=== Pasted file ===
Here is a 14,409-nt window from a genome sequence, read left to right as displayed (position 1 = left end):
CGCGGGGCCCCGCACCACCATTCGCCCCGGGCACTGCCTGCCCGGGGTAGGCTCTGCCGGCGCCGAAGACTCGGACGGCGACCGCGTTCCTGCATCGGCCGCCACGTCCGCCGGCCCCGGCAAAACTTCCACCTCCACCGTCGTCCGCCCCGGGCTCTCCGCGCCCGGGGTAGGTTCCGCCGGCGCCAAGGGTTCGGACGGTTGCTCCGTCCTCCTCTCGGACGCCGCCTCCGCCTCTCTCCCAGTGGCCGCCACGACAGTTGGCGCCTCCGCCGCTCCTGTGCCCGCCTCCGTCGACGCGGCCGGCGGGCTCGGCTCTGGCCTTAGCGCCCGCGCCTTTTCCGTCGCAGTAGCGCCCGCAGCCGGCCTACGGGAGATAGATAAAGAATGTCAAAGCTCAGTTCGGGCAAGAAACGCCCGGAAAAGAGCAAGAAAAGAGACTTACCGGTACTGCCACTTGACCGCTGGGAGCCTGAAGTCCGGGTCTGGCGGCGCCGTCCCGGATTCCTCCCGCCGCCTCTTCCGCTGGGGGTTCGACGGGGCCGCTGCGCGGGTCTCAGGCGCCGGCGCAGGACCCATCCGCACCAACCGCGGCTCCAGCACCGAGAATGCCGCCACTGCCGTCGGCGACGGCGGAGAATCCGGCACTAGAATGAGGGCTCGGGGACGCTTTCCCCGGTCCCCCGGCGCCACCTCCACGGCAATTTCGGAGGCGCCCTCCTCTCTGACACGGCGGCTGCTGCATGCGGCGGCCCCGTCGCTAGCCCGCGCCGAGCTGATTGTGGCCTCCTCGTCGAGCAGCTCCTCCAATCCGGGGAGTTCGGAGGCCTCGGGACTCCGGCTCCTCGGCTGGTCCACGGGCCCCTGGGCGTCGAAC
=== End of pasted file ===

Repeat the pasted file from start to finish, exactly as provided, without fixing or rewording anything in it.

Here is a 14,409-nt window from a genome sequence, read left to right as displayed (position 1 = left end):
CGCGGGGCCCCGCACCACCATTCGCCCCGGGCACTGCCTGCCCGGGGTAGGCTCTGCCGGCGCCGAAGACTCGGACGGCGACCGCGTTCCTGCATCGGCCGCCACGTCCGCCGGCCCCGGCAAAACTTCCACCTCCACCGTCGTCCGCCCCGGGCTCTCCGCGCCCGGGGTAGGTTCCGCCGGCGCCAAGGGTTCGGACGGTTGCTCCGTCCTCCTCTCGGACGCCGCCTCCGCCTCTCTCCCAGTGGCCGCCACGACAGTTGGCGCCTCCGCCGCTCCTGTGCCCGCCTCCGTCGACGCGGCCGGCGGGCTCGGCTCTGGCCTTAGCGCCCGCGCCTTTTCCGTCGCAGTAGCGCCCGCAGCCGGCCTACGGGAGATAGATAAAGAATGTCAAAGCTCAGTTCGGGCAAGAAACGCCCGGAAAAGAGCAAGAAAAGAGACTTACCGGTACTGCCACTTGACCGCTGGGAGCCTGAAGTCCGGGTCTGGCGGCGCCGTCCCGGATTCCTCCCGCCGCCTCTTCCGCTGGGGGTTCGACGGGGCCGCTGCGCGGGTCTCAGGCGCCGGCGCAGGACCCATCCGCACCAACCGCGGCTCCAGCACCGAGAATGCCGCCACTGCCGTCGGCGACGGCGGAGAATCCGGCACTAGAATGAGGGCTCGGGGACGCTTTCCCCGGTCCCCCGGCGCCACCTCCACGGCAATTTCGGAGGCGCCCTCCTCTCTGACACGGCGGCTGCTGCATGCGGCGGCCCCGTCGCTAGCCCGCGCCGAGCTGATTGTGGCCTCCTCGTCGAGCAGCTCCTCCAATCCGGGGAGTTCGGAGGCCTCGGGACTCCGGCTCCTCGGCTGGTCCACGGGCCCCTGGGCGTCGAAC